The Evanno test and K-Means clustering produced the best number of genetic groups as K = 2. Therefore, STRUCTURE analysis was performed for K = 2. The STRUCTURE plot obtained (Figure 4) revealed close genetic affinity between the studied populations due to ancestral shared alleles. However, it also revealed that population 2 is genetically differentiated in its genetic structure. The plot also showed a higher degree of genetic admixture among populations 3-5, followed by population 1. This Bayesian approach analysis is in agreement with PCoA plot result.
 


Figure 4 STRUCTURE plot of Dracocephalum thymiflorum populations. (Populations 1-5 are according to Table 1) 


Population assignment test revealed more detailed information on genetic admixture and gene flow among these populations (Table 4). This test is based on maximum likelihood of plants membership to their own or other populations. It revealed that out of 55 studied plants, 16 plants were inferred to be from other populations. The population 2 was comparatively less involved in gene exchange with the other populations and the main stream of gene flow occurred between populations 1, 3, 4, and 5.
 


Table 4 Population assignment test performed among Dracocephalum thymiflorum populations. (Populations 1-5 are according to Table 1) 


The Mantel test produced significant correlation (r = 0.41, P = 0.01) between genetic distance and geographical distance of the studied populations. Therefore, the populations that are in closer vicinity had the chance for gene flow between each other. LFMM analysis identified 12 out of 46 ISSR loci are adaptive.

2 Discussion
With increase in the size of human population, the crop plants and medicinally important plant taxa are consumed and destroyed faster that before. This treat is greater for those plant species that are rare and grow in limited number and therefore, their conservation become an important task (Sheidai et al., 2013, 2014). Medicinal plants such as Dracocephalum thymiflorum are extensively used by locals and therefore are subject to be reduced in number or elimination from the natural habitat. The disappearance and fragmentation of natural populations could lead to reductions in the rate of gene flow among populations. This in turn increases in genetic differentiation among populations and reductions in genetic variation within populations due to genetic drift (Setsuko et al., 2007; Hou and Lou, 2011).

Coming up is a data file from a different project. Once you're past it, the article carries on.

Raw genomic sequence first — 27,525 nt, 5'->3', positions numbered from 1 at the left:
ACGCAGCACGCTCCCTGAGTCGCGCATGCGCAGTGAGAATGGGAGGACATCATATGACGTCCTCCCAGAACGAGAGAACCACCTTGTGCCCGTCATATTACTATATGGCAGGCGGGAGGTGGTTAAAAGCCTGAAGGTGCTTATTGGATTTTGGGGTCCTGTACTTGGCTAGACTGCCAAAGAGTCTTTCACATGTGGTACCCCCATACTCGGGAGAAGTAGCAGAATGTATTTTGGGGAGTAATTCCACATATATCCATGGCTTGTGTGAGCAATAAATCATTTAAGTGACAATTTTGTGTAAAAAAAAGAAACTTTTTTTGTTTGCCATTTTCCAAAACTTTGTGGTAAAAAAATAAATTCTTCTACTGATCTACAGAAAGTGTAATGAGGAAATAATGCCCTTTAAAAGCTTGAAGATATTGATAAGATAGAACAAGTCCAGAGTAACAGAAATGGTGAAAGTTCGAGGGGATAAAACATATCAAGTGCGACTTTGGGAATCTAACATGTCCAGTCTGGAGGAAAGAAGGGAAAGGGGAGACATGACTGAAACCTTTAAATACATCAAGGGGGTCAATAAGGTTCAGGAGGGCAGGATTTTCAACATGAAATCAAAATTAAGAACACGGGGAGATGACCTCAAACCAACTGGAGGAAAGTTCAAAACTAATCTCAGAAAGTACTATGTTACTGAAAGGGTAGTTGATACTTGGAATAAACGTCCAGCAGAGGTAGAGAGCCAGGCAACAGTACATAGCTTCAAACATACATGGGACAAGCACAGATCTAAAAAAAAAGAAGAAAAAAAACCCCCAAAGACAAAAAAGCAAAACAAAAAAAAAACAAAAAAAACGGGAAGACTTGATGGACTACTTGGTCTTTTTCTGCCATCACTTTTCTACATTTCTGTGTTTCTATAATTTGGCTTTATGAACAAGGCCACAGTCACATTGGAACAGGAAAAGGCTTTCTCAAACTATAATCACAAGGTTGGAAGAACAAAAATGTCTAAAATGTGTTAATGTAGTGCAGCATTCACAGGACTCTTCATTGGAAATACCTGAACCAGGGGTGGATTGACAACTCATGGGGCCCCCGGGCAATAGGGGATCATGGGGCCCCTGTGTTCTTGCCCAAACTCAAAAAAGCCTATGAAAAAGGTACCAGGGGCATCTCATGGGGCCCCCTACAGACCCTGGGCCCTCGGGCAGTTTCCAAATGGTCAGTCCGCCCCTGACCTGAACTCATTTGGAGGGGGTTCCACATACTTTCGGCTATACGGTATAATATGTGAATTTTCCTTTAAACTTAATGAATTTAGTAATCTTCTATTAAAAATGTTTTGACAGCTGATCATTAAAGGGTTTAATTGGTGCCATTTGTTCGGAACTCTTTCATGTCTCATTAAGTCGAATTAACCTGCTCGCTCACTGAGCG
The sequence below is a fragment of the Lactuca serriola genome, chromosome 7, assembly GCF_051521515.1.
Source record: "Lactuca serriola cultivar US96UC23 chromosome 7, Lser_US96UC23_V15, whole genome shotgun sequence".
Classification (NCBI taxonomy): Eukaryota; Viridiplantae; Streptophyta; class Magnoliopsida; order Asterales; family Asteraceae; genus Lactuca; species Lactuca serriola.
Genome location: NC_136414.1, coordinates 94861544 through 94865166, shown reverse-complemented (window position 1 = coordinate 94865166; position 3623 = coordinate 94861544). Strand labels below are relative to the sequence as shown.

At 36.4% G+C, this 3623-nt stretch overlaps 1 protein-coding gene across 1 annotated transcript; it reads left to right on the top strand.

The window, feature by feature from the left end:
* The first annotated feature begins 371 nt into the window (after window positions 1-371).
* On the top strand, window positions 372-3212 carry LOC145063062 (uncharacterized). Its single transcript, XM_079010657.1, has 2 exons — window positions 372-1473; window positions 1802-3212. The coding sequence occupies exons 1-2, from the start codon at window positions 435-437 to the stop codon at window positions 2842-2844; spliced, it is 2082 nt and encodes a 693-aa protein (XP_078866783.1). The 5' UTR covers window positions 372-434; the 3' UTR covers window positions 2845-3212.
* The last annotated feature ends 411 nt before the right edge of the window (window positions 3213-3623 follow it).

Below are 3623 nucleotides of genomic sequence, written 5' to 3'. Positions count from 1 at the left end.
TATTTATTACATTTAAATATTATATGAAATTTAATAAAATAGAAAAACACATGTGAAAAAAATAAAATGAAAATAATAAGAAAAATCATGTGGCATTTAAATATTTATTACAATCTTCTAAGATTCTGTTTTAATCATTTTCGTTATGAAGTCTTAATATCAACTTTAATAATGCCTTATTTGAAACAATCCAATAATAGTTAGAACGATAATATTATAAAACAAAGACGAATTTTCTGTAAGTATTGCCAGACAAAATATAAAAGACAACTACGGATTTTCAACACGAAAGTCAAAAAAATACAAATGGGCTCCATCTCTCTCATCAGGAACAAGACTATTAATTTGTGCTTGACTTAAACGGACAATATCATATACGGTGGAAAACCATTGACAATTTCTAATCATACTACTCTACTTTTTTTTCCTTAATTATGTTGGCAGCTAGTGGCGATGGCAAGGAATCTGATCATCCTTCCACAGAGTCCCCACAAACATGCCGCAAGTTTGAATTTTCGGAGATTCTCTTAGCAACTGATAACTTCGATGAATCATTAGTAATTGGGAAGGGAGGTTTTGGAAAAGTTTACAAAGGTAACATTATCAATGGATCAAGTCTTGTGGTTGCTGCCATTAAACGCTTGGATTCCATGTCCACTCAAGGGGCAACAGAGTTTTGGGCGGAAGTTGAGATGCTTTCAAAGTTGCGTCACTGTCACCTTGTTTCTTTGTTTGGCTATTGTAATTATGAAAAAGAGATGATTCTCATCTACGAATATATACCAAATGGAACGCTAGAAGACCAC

To plan a properly oriented conservation plan, the knowledge of genetic diversity available in the target species becomes important. The genetic variability can help plant taxa to adapt to changing environments they are growing in (Freeland et al., 2011).

The AMOVA test indicated that out of total genetic variation, 75% was due to within population genetic variability in the studied Dracocephalum thymiflorum populations. This should be related to outcrossing nature of this plant species. The presence of high within population genetic variability helps the population to cope with local environmental changes.

STRUCTURE analysis and K-Means clustering revealed some degree of population genetic fragmentation in the studied populations. This was mainly due to the plants in population 2 that differed genetically from the others.

Moreover, AMOVA, Gst and differentiation parameters revealed significant genetic difference among the studied populations. Among population genetic differentiation is the product of absence and or limited between population gene flow, genetic drift, inbreeding, and local adaptation (Hou and Lou, 2011; Sheidai et al., 2014).